Japan agrees to release anti-whaling activists | Connect Asia

Japan agrees to release anti-whaling activists

Japan agrees to release anti-whaling activists

Updated 28 February 2012, 14:55 AEDT

Three environmental activists detained after boarding a Japanese whaling ship look set to be released and handed over to Australian officials.

Geoffrey Tuxworth, Simon Peterffy and Glen Pendlebury have been held on the Shonan Maru 2 since Saturday and risked being taken back to Japan to face trespass and piracy charges.

Presenter: Emily Bourke

Speakers: Mark Willacy, ABC North Asia Correspondent

MARK WILLACY: Well officially Japan is saying they've decided to release these three activists because they didn't cause any damage while boarding this whaling security ship, they didn't confront any of the crew violently, and unlike Peter Bethune, the New Zealander who a few years ago was taken all the way back to Japan after boarding this same whaling ship, they weren't carrying knives.

So officially at least the reason is that these men were peaceful, they didn't cause any damage. But I'd say unofficially is that they probably didn't want to cart these three men in the belly of a whaling ship all the way to the Antarctic through the whaling season and then all the way back to Japan where they would have had to be remanded, there would have had to have been a court case that would have taken months.

And then it's probably likely that court would have given them a suspended sentence and they would have been deported back to Australia. And it's in a year when Japan has mentioned that it wants to really concentrate on free trade agreements with Australia in particular.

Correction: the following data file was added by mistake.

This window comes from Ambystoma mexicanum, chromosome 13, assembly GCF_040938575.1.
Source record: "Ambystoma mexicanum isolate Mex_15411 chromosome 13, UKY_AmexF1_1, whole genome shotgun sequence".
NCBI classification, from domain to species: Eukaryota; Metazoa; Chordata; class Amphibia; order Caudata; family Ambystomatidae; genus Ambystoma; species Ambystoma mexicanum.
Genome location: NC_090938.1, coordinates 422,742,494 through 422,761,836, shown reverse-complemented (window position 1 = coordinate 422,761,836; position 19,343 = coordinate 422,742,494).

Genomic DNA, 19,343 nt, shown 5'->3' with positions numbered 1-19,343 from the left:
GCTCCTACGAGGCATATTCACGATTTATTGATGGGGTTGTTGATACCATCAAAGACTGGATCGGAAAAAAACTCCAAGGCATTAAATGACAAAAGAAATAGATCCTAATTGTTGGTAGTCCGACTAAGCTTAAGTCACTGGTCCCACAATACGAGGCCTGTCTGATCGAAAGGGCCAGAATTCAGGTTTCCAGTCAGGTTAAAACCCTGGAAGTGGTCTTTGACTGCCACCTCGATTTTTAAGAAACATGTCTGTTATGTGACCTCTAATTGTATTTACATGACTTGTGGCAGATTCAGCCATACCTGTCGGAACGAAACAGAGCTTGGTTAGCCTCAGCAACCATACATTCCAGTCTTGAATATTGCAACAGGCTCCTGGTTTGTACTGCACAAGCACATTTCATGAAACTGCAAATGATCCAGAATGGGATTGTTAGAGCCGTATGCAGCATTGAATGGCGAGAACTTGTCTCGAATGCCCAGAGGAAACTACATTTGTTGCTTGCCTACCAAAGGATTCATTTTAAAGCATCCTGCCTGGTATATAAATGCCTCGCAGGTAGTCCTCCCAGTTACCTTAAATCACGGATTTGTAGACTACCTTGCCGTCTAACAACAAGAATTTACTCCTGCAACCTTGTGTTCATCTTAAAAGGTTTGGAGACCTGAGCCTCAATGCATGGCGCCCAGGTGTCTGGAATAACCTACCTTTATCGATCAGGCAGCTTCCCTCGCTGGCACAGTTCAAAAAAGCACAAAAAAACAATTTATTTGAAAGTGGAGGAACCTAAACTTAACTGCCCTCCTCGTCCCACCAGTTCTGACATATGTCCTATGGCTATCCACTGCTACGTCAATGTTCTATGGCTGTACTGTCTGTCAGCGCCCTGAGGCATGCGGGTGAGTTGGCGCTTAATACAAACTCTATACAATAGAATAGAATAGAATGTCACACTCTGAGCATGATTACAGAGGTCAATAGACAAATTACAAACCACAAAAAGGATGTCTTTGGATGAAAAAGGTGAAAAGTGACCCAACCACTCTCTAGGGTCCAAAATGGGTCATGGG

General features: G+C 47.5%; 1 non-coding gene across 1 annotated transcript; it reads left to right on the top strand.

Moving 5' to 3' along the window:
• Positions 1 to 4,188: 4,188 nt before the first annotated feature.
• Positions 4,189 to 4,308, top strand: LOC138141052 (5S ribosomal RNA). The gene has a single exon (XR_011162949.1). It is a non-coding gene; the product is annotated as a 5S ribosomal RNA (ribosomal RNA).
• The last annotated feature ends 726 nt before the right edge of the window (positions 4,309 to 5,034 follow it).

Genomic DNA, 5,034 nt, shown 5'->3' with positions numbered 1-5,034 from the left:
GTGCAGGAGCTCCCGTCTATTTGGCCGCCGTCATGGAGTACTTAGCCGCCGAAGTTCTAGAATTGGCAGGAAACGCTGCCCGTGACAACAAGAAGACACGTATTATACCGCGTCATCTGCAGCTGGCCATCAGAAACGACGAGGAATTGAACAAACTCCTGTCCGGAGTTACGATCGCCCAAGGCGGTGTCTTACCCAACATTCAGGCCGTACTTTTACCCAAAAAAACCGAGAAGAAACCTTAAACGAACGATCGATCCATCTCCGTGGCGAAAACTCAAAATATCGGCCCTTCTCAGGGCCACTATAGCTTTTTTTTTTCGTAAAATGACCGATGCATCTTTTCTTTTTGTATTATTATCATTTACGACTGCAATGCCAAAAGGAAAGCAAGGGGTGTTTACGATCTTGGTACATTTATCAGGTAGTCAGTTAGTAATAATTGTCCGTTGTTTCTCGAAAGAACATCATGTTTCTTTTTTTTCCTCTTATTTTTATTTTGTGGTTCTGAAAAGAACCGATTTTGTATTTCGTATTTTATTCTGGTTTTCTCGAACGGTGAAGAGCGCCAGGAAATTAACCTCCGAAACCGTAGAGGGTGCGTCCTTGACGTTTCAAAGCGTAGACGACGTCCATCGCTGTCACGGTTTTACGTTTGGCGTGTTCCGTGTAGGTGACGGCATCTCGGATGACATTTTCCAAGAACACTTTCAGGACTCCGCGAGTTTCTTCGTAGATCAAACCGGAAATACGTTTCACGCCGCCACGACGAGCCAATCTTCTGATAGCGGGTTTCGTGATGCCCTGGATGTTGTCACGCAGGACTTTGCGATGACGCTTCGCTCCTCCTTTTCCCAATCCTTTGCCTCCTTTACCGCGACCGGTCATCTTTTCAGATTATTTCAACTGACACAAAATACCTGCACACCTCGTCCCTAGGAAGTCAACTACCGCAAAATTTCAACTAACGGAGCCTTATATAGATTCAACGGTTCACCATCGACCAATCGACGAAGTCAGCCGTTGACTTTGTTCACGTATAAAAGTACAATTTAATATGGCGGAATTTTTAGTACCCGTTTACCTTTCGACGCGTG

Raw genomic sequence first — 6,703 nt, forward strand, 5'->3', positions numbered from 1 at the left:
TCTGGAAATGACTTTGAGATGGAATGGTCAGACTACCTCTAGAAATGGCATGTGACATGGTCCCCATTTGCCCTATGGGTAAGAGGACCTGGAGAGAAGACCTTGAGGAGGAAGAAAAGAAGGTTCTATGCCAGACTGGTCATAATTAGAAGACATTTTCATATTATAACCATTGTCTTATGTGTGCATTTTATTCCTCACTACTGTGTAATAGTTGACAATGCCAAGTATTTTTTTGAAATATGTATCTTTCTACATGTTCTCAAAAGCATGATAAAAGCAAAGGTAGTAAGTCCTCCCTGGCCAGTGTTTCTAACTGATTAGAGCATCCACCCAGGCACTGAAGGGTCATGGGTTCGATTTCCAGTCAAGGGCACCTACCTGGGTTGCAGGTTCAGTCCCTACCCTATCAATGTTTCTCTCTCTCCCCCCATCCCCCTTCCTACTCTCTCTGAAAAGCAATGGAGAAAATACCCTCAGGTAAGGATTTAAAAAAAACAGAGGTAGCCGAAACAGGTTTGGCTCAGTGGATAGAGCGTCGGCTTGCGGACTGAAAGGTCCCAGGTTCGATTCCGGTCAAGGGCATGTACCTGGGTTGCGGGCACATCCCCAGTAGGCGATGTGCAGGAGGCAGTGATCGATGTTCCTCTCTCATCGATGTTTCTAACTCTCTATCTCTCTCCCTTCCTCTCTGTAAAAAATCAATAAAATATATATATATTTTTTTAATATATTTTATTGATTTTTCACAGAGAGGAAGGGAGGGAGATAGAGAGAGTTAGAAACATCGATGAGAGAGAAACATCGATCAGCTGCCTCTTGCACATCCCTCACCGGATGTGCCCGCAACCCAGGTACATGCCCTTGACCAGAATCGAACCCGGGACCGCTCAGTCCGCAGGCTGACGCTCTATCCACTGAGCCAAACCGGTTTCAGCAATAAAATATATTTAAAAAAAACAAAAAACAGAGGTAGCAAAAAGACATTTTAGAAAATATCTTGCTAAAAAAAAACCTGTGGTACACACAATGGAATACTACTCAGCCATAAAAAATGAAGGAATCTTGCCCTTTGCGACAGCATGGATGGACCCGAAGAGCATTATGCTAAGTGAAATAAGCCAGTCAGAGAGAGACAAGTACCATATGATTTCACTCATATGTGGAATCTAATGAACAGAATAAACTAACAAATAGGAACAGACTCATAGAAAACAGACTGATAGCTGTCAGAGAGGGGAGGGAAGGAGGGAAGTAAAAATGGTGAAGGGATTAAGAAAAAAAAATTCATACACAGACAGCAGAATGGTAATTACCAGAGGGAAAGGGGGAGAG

Now that's not something that's going to be disrupted by any whaling dispute, because it's always kept on a different track, but it would have complicated things, it would have just been a headache that Japan and Australia for that matter don't need during those sorts of talks.

EMILY BOURKE: Will the men face any charges?

MARK WILLACY: No the men will face no charges. What will have to happen now is a handover of sorts and that in itself will present incredible logistical difficulties.

EMILY BOURKE: Well what do we know about the handover?

MARK WILLACY: What we do know is that the Shonan Maru 2, the vessel they boarded and are now being held on is steaming south towards the Antarctic whaling grounds, it wants to link up with the other whaling ships, in particular the Nisshin Maru, which is the whaling factory ship.

And it's also shadowing the Steve Irwin, which is the Sea Shepherd conservations group's main vessel. Its mission, the Shonan Maru's mission, is to keep in touch with the Steve Irwin so it can shadow it. It's a bit like the watchers watching the watchers.

We've got a situation where Sea Shepherd is in pursuit of the whalers and the whalers are in pursuit of the Sea Shepherd, both the - the Steve Irwin. So it's one of those situations where the Australians probably have a very short window to be able to get these men off because with every hour, the Shonan Maru is moving further away from Australia and closer to Antarctica.

EMILY BOURKE: Mark, what's the public sentiment in Japan towards these activists?

MARK WILLACY: In the past the Japanese public has made it clear that they see activists from groups like Sea Shepherd as eco-terrorists and that's something that Japan's fisheries agency, the groups that run the whaling program here in Japan, are very keen to promote.

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